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20 of 22 people found the following review helpful
5.0 out of 5 stars A fascinating story!, 4 Feb 2014
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I have just started reading this wonderful book and am totally captivated!

The historical anecdotes and the relationships of the various characters create an utterly compelling and absorbing read.

This is not only a book for anyone interested in Edwardian England but also for anyone who loves an emotional and elegantly-written, true story!
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24 of 27 people found the following review helpful
5.0 out of 5 stars Those Wild Wyndhams, 10 Feb 2014
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S Riaz "S Riaz" (England) - See all my reviews
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This review is from: Those Wild Wyndhams: Three Sisters at the Heart of Power (Kindle Edition)
In 1898, John Singer Sargent began the portrait of three sisters: Mary, Madeline and Pamela Wyndham. The Wyndham Sisters was heralded as Sargent’s masterpiece, with the Prince of Wales calling it, “The Three Graces.” In this book, the author chronicles the times of these three cultured, beautiful and aristocratic women, who as members of The Souls, mixed with those in positions of political influence, as well as artistic circles.

This book straddles both the Victorian and Edwardian age. Parents Percy (youngest son of Lord Leconfeld) and Madeline (from a prominent Irish family, but without a fortune) had a marriage full of affection and love –although, as life always is, not without its difficulties. Their eldest child was daughter Mary, followed by sons George and Guy. The two youngest daughter, Madeline (always known as Mananai, after childish attempts to say her name) and Pamela, were close in age and naturally paired off together. Although the boys were educated at Eton, like many parents at that time, a good education was not thought essential for girls at that time. Mary was almost self-taught and governesses gave basic lessons.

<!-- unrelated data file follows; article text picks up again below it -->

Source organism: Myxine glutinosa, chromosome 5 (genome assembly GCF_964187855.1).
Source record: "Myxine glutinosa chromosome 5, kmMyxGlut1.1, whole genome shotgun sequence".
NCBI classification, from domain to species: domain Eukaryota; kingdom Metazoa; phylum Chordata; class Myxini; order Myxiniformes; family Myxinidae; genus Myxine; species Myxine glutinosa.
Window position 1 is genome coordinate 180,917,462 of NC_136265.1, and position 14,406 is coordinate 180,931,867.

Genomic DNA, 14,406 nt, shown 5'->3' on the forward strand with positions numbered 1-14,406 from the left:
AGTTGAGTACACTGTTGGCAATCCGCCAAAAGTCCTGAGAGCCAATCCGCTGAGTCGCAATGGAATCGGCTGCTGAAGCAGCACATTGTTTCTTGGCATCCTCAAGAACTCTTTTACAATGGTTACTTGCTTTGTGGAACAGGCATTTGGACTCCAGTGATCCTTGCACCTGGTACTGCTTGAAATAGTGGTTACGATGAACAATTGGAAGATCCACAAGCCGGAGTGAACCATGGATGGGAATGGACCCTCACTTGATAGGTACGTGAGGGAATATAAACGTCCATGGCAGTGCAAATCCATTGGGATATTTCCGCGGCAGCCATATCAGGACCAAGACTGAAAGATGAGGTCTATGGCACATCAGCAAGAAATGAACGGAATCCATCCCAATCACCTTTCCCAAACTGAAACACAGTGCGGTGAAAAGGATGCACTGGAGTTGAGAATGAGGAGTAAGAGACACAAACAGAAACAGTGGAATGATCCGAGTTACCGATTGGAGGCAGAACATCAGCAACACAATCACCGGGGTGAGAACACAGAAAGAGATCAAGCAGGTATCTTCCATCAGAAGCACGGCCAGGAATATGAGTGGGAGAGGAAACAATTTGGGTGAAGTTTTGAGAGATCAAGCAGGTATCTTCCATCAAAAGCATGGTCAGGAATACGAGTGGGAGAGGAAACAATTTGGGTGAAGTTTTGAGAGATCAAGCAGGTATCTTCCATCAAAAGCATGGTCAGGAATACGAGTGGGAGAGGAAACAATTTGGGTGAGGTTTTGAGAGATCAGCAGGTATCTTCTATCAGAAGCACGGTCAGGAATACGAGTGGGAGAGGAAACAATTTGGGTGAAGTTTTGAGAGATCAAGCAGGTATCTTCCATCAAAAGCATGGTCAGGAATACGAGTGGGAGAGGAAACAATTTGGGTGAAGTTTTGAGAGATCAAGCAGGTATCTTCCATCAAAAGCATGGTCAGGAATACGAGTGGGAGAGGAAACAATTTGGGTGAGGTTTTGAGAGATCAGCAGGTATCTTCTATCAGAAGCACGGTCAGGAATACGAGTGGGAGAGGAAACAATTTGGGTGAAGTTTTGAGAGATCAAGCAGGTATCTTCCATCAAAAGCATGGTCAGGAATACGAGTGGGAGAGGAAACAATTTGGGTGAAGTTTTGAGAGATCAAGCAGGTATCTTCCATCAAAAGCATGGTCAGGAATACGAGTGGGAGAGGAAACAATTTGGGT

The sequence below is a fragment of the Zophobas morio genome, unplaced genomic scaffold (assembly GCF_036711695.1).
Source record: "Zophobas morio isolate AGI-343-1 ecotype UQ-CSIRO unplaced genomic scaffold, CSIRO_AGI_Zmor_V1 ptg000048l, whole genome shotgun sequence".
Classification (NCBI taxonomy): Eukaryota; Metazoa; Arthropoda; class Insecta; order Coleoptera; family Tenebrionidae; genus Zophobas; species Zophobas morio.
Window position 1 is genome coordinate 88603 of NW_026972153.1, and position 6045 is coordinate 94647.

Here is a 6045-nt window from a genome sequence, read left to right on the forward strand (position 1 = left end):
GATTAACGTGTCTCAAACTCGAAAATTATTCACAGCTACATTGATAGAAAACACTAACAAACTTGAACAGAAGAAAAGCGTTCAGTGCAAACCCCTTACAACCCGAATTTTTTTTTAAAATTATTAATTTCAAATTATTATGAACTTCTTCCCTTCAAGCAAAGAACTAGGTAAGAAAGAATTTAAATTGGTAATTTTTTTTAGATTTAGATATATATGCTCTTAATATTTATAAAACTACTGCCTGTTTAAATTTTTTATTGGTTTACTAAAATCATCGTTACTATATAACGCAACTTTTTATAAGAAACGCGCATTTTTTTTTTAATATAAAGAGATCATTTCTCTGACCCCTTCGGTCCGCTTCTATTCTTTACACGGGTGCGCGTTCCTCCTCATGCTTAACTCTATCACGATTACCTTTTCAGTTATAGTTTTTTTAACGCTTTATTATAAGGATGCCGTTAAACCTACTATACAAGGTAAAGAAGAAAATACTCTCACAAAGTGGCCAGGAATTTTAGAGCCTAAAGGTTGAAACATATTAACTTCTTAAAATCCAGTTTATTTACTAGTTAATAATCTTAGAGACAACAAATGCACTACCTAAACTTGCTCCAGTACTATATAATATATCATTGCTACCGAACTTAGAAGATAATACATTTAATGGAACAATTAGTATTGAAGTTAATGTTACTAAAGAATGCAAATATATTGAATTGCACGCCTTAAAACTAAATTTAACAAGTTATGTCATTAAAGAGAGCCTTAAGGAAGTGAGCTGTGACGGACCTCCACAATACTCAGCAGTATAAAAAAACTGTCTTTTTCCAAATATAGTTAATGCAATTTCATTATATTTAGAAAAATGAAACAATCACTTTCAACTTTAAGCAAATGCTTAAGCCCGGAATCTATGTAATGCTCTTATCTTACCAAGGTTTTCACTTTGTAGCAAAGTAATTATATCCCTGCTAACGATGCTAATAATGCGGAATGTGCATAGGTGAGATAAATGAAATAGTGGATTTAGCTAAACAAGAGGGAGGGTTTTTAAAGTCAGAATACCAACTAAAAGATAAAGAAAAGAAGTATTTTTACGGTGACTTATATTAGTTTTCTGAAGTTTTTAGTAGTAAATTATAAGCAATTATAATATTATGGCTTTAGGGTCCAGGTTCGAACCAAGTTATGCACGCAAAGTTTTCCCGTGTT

Throughout this biography, we follow the marriages, love affairs, scandals and tragedies of the sisters. The sisters were involved with just about everyone in aristocratic, political and artistic circles – we are taken from the desert in Egypt, to the pomp of India during the Raj and to scandals which rocked the Souls (Harry Cust and Nina Welby) and society (Oscar Wilde and Bosie Douglas). The author does a great job of noting the political events that are important throughout the book, but always keeping the book personal and not overshadowing the characters. However, one world changing event which did completely dominate and change the world of the Wyndham’s, and their friends and acquaintances, were the cataclysmic events of the First World War - which comes near the end of the book. You gather that while those who lost early in the war were obviously mourned, the terrible loss of life led to a real stunned sense of disbelief by the end of the war. A whole generation of men were wiped out and the losses changed the Wyndham family, as it did so many others, at that time.

Overall, this is an excellent biography. It is well written, never sight of the personal over the historical, but keeping a good sense of perspective. Very enjoyable and paints a picture not only of three very interesting women, but also of a whole era.
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8 of 10 people found the following review helpful
5.0 out of 5 stars Poignant and beautifully written - a lovely book, 17 Feb 2014
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bookelephant (London) - See all my reviews
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This review is from: Those Wild Wyndhams: Three Sisters at the Heart of Power (Kindle Edition)